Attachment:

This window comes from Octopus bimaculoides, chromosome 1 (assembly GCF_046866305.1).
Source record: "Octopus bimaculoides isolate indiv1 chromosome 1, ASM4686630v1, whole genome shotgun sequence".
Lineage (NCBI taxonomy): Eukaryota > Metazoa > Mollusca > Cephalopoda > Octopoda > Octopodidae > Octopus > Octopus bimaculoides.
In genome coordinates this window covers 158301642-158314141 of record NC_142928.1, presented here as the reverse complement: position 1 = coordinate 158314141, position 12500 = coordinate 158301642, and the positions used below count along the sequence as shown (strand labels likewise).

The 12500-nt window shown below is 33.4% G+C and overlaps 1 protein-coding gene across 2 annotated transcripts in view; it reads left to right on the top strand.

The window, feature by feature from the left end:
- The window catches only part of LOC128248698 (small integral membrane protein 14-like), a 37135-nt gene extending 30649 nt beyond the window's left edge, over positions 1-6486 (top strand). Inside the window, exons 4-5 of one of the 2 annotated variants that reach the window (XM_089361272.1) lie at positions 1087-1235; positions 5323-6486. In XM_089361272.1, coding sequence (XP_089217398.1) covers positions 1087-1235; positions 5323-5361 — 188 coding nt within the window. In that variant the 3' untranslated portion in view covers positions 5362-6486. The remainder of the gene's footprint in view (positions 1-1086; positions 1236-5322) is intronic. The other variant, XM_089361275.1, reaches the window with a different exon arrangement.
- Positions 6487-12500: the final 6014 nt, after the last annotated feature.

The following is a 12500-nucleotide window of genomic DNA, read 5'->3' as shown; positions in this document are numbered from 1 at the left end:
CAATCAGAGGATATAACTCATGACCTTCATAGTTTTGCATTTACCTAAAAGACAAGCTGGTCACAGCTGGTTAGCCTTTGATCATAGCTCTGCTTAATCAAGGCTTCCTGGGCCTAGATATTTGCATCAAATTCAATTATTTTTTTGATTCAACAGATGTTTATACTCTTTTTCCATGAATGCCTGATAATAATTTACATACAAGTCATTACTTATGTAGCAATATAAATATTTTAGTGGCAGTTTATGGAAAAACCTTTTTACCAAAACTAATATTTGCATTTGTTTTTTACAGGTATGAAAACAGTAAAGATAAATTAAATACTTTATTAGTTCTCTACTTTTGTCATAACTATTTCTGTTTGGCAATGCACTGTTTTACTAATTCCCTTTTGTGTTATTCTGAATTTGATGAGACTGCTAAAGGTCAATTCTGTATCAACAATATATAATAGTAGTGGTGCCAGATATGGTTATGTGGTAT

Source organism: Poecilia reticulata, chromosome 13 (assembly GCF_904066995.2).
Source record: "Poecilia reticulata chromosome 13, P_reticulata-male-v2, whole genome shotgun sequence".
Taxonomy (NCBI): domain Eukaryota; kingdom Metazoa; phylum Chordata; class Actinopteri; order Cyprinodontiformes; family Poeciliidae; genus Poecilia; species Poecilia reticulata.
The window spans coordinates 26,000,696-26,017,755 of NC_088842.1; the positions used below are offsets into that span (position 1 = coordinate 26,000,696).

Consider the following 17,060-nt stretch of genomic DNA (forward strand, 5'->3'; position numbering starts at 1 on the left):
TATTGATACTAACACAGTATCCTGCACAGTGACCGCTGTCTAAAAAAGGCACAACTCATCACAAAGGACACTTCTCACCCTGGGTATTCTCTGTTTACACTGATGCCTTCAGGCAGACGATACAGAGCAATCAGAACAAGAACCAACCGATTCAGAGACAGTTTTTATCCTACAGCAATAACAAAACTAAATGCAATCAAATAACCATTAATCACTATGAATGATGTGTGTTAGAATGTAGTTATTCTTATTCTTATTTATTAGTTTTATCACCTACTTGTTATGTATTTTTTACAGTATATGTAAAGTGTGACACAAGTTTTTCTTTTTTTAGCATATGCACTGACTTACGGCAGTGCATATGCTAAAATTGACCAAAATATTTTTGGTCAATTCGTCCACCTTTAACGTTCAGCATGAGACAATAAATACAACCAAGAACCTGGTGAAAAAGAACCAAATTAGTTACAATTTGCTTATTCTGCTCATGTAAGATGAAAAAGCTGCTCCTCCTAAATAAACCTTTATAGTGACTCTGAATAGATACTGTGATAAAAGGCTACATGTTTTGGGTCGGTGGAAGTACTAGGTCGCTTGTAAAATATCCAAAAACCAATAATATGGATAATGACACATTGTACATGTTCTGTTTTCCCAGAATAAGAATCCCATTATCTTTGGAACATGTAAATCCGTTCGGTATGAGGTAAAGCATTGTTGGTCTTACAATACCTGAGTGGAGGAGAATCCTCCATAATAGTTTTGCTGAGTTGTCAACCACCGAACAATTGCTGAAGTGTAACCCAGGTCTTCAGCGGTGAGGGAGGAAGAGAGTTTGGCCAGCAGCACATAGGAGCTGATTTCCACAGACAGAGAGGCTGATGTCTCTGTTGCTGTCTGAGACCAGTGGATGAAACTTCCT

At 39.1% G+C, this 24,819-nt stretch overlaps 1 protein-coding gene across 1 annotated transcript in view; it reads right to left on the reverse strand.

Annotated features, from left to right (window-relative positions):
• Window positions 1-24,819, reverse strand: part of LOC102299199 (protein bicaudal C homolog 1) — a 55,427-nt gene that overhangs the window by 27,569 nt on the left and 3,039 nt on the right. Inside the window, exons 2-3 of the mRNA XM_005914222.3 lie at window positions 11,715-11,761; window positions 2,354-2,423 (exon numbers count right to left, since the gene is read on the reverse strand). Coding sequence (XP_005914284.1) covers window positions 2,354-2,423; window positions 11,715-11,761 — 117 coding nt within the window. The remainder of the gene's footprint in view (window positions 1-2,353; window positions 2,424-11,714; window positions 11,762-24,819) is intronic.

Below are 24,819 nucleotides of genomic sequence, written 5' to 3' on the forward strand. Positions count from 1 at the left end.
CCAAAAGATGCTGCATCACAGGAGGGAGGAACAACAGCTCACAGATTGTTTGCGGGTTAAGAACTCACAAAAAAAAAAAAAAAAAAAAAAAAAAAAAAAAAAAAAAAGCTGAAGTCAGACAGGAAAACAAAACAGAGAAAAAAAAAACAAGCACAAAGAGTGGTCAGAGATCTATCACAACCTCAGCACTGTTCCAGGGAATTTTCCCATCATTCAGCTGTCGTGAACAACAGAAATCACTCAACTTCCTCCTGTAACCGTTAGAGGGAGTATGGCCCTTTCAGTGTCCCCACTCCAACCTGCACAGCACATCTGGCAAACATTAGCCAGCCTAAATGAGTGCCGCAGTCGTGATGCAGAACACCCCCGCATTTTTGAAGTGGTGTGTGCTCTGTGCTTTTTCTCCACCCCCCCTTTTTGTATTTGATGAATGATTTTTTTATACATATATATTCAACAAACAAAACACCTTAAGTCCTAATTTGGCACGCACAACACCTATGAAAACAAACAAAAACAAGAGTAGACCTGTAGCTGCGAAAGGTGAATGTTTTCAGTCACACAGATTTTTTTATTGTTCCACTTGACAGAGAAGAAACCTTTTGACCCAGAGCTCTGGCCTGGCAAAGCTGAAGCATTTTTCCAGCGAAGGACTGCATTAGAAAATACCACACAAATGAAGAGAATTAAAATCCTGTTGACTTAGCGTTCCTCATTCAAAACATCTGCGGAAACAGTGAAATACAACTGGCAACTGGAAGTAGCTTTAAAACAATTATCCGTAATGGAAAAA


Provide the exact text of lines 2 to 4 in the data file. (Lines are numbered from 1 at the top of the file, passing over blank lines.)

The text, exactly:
Source record: "Octopus bimaculoides isolate indiv1 chromosome 1, ASM4686630v1, whole genome shotgun sequence".
Lineage (NCBI taxonomy): Eukaryota > Metazoa > Mollusca > Cephalopoda > Octopoda > Octopodidae > Octopus > Octopus bimaculoides.
In genome coordinates this window covers 158301642-158314141 of record NC_142928.1, presented here as the reverse complement: position 1 = coordinate 158314141, position 12500 = coordinate 158301642, and the positions used below count along the sequence as shown (strand labels likewise).